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Dissociative Identity Disorder: Ethically Unsplitting the Split Personality
Dissociative Identity Disorder continuing education social worker CEUs

Section 17
Important Clinical Principles in Treating Clients with DID

CEU Question 17 | CEU Answer Booklet | Table of Contents | DID
Social Worker CEUs, Psychologist CEs, Counselor CEUs, MFT CEUs

Never work harder than one’s patient: Unless the patient is an active participant and willing to tolerate the pain and grief that are the necessary prerequisites for growth, little can change. Many patients may want split personalities Dissociative Identity Disorder social work continuing edsome connection, yet at the same time are unwilling to realistically confront key contradictions in their life, including their ongoing exposure to the sorts of trauma that caused their dissociative defenses originally.

Playing the hand one’s been dealt: Life is exceedingly unfair. Not only have dissociative patients suffered years of abuse/neglect, from which in a just world they would be rescued and provided with restitution, they, in fact, if they are to grow the selfhood necessary to explore their potential, have only their own circumstances, talents and opportunities with which to achieve it. Although some might reasonably argue that they have suffered enough and that it should be someone
else’s duty to make up to them what they have lost/missed out on, assuming a victim mindset ensures stagnation.

Central importance of the therapeutic alliance: A core issue that perhaps defines human relatedness is that to address the damage done by the abuse and neglect experienced in relating to humans, it is necessary to relate to other human beings. In the transference, the therapist can almost simultaneously be the actual or potential abuser, a focus for attempted seduction, and a longed-for loving parent with intact boundaries. Providing a safe and integrative landing for such divergent emotions that frequently are embodied within a fragmented and unevolved self, is a central therapeutic objective and one particularly dependent on the strength of the therapeutic alliance, a facilitating resource that needs to be added to throughout therapy. The therapeutic alliance forged by empathy and protected by boundaries, provides the capital that sustains the hard work of daring to grow.

Boundaries: Dissociative disorders could alternatively and accurately be categorized as boundary violation disorders. Brought up in environments devoid of safety, security, and privacy, dissociative patients had to endure repetitive abuses. Many such patients when seen still remain enveloped to a greater or lesser extent in the boundaryless oppression they were brought up in. Firm and consistent boundaries are a guiding reference to safely negotiate situations where there is the potential to lose more than can be gained. They are essential to constructing the safety of the therapeutic frame such that abuse and exploitation are not re-enacted in the guise of ‘therapy’, while their modeling and discussion is central to patients growing and strengthening a sense of self based upon boundaries of their own.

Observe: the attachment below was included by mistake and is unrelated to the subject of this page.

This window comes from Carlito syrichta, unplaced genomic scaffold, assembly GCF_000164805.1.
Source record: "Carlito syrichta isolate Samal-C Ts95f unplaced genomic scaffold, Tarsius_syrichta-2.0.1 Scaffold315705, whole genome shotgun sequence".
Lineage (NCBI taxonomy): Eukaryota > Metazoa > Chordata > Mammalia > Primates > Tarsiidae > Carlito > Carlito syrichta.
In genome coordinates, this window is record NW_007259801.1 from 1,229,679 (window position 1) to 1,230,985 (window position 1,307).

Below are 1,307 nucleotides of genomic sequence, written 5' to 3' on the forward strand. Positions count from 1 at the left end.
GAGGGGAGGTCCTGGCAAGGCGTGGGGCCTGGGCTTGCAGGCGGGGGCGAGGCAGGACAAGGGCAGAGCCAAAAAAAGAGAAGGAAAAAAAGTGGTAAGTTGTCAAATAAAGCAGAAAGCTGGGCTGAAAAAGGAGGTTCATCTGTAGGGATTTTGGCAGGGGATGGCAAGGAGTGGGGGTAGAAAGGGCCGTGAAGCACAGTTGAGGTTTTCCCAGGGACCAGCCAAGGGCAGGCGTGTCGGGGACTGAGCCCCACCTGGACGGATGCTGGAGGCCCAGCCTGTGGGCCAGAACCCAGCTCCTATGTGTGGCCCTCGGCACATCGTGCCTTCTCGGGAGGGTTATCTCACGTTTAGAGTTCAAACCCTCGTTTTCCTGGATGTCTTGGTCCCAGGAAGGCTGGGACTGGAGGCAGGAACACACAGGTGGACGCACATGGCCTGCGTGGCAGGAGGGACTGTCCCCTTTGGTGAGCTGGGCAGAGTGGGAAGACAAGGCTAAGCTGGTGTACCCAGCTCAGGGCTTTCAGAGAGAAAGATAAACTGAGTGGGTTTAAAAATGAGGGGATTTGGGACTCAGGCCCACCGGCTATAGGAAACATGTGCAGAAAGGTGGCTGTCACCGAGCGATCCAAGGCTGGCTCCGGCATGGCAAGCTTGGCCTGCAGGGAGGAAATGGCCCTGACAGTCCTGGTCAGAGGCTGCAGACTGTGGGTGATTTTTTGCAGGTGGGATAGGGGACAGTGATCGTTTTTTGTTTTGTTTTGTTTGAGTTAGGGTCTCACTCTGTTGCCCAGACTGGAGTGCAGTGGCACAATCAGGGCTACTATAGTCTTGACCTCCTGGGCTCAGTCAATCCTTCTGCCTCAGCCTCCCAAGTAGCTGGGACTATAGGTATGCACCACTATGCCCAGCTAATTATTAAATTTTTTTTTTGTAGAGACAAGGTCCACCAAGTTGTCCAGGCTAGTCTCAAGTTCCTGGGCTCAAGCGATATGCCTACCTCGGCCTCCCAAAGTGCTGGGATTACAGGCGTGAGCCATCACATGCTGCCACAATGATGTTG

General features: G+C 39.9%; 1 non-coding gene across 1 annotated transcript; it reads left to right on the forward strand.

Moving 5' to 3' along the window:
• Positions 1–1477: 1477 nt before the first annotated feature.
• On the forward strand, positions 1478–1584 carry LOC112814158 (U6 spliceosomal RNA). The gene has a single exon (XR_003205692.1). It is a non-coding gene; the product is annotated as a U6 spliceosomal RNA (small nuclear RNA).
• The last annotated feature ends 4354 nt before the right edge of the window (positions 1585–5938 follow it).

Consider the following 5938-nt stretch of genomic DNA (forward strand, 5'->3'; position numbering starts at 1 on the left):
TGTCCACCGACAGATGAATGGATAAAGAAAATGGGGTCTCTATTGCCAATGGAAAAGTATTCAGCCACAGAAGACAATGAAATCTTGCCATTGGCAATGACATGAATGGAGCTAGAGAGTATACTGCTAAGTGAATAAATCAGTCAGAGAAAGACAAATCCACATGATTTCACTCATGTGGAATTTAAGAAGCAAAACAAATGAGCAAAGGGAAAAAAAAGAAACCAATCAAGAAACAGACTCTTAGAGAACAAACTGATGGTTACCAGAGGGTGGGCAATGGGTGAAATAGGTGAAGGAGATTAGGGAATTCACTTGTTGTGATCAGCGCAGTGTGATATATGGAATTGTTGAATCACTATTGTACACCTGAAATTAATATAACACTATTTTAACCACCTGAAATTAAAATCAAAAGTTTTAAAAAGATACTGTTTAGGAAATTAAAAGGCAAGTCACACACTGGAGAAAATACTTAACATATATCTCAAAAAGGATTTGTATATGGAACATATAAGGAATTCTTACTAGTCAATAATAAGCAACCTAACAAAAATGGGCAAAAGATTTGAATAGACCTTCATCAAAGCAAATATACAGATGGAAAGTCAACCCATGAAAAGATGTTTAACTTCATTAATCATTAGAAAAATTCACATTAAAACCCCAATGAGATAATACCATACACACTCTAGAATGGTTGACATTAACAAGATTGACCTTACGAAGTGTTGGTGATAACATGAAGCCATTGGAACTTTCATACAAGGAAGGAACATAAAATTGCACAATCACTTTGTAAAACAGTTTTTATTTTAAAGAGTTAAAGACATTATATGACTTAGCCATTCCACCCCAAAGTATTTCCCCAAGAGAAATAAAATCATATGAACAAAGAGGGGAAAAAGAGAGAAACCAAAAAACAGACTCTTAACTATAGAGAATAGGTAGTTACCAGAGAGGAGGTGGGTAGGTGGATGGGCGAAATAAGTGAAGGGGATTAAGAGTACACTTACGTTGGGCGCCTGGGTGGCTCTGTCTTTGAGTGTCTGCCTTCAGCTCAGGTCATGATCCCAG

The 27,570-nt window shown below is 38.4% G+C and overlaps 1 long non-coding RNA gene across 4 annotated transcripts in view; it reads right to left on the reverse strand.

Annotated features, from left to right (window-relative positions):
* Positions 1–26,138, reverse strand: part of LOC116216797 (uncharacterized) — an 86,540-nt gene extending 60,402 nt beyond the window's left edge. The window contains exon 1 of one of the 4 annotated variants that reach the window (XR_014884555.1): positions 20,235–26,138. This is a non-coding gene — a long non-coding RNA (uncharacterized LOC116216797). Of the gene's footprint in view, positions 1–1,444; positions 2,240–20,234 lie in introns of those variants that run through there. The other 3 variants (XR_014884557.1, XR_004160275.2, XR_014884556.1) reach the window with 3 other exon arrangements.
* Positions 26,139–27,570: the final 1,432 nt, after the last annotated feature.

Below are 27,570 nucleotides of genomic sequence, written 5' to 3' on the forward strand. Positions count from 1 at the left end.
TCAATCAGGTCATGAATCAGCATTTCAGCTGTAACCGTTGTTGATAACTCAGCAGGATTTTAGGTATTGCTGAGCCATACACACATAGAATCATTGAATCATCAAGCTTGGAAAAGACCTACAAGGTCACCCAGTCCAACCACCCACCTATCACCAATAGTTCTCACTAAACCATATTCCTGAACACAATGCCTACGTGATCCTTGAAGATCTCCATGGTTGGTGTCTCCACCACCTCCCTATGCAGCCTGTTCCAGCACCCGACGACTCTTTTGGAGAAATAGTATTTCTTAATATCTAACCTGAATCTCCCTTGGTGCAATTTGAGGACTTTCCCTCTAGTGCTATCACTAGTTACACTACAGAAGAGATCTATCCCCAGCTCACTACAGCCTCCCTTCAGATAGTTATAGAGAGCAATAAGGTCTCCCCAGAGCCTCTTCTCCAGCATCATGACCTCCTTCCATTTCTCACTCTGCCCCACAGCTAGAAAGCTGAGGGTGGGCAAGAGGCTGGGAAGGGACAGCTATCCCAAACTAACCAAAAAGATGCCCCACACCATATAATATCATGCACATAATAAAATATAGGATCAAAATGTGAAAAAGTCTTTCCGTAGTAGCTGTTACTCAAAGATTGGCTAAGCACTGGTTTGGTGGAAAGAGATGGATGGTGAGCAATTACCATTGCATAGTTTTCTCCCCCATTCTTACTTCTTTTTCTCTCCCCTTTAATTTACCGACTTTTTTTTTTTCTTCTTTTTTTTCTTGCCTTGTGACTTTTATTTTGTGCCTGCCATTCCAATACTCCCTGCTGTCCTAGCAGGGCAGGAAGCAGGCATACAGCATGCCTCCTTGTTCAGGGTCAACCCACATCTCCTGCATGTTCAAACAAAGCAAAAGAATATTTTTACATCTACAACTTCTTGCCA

Safety: Logically, one is in no position to deal with effects of past abuse and neglect if currently locked in the continuing
dynamic. Many patients presenting, even as adults, are still being repetitively abused by the same people who abused them as children, or by facsimiles of them. Alternatively, life circumstance in terms of accommodation, finances, support systems etc. are so precarious, that there is not enough basic stability in the patient’s life on which to base therapy. The starting point for therapy is thus a basic level of safety and security. Some active measures may be necessary in facilitating the cessation of abuse (e.g. a period of hospitalization) and in securing safe accommodation (e.g. social worker involvement etc.).

Personal responsibility
While neglectful, abusive environments deleteriously effect the development of selfhood in the growing child, so too do environments that are overprotective and which do not support a goal of achieving mastery of a balanced life. Seeing patients many times for prolonged periods of time (e.g. several hours), seeing them many times per week and encouraging repetitive phone contact out of hours, has more to do with the rescuing therapist’s needs to conform to a self-image of knowing more, doing more, caring more, than it does to any objective need of the patient. The cumulative message of such overinvolvement is to demonstrate to the patient that they are incapable of getting through a day without support or are incapable of making any decision for themselves without consultation. It also communicates an unwillingness on the part of the therapist to have reasonably firm boundaries around their own family life/out of work time.

Transference: In treating dissociative patients, who may recurrently be not orientated to present time and present place, and where most have experienced prolonged inconsistencies or neglect in the emotional responses of primary care givers, the therapist needs to be as real and well-grounded in current reality – and their communications to be as clear – as possible. Many patients came from environments characterized by ‘double-bind’ type communication, severe retribution if one spoke out or complained, and an absence of ever experiencing an apology from anyone. Paradoxically, the angry remonstrations to the therapist or the ‘bad-mouthing’ of him/her to others regarding things that conventionally might be viewed as fairly trivial, are frequently positive, a demonstration of fledgling selfhood in an environment safe enough to include the outward expression of anger.